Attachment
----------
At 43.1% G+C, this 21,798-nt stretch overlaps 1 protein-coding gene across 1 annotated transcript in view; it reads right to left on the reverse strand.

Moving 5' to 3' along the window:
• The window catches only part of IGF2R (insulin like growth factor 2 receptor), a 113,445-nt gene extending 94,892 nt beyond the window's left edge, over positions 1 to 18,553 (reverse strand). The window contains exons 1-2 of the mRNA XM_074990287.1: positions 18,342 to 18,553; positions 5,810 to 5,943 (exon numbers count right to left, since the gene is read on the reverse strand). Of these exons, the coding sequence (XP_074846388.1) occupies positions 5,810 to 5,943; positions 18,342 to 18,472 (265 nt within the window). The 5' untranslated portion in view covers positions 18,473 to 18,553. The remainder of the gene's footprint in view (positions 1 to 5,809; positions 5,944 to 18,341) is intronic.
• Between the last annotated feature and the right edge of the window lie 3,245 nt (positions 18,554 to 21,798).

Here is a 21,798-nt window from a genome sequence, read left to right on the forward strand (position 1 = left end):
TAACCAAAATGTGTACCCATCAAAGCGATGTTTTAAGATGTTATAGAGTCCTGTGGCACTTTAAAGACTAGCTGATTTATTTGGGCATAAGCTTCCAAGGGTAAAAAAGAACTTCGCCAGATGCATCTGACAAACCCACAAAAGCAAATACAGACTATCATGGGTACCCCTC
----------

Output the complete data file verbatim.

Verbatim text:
At 43.1% G+C, this 21,798-nt stretch overlaps 1 protein-coding gene across 1 annotated transcript in view; it reads right to left on the reverse strand.

Moving 5' to 3' along the window:
• The window catches only part of IGF2R (insulin like growth factor 2 receptor), a 113,445-nt gene extending 94,892 nt beyond the window's left edge, over positions 1 to 18,553 (reverse strand). The window contains exons 1-2 of the mRNA XM_074990287.1: positions 18,342 to 18,553; positions 5,810 to 5,943 (exon numbers count right to left, since the gene is read on the reverse strand). Of these exons, the coding sequence (XP_074846388.1) occupies positions 5,810 to 5,943; positions 18,342 to 18,472 (265 nt within the window). The 5' untranslated portion in view covers positions 18,473 to 18,553. The remainder of the gene's footprint in view (positions 1 to 5,809; positions 5,944 to 18,341) is intronic.
• Between the last annotated feature and the right edge of the window lie 3,245 nt (positions 18,554 to 21,798).

Here is a 21,798-nt window from a genome sequence, read left to right on the forward strand (position 1 = left end):
TAACCAAAATGTGTACCCATCAAAGCGATGTTTTAAGATGTTATAGAGTCCTGTGGCACTTTAAAGACTAGCTGATTTATTTGGGCATAAGCTTCCAAGGGTAAAAAAGAACTTCGCCAGATGCATCTGACAAACCCACAAAAGCAAATACAGACTATCATGGGTACCCCTC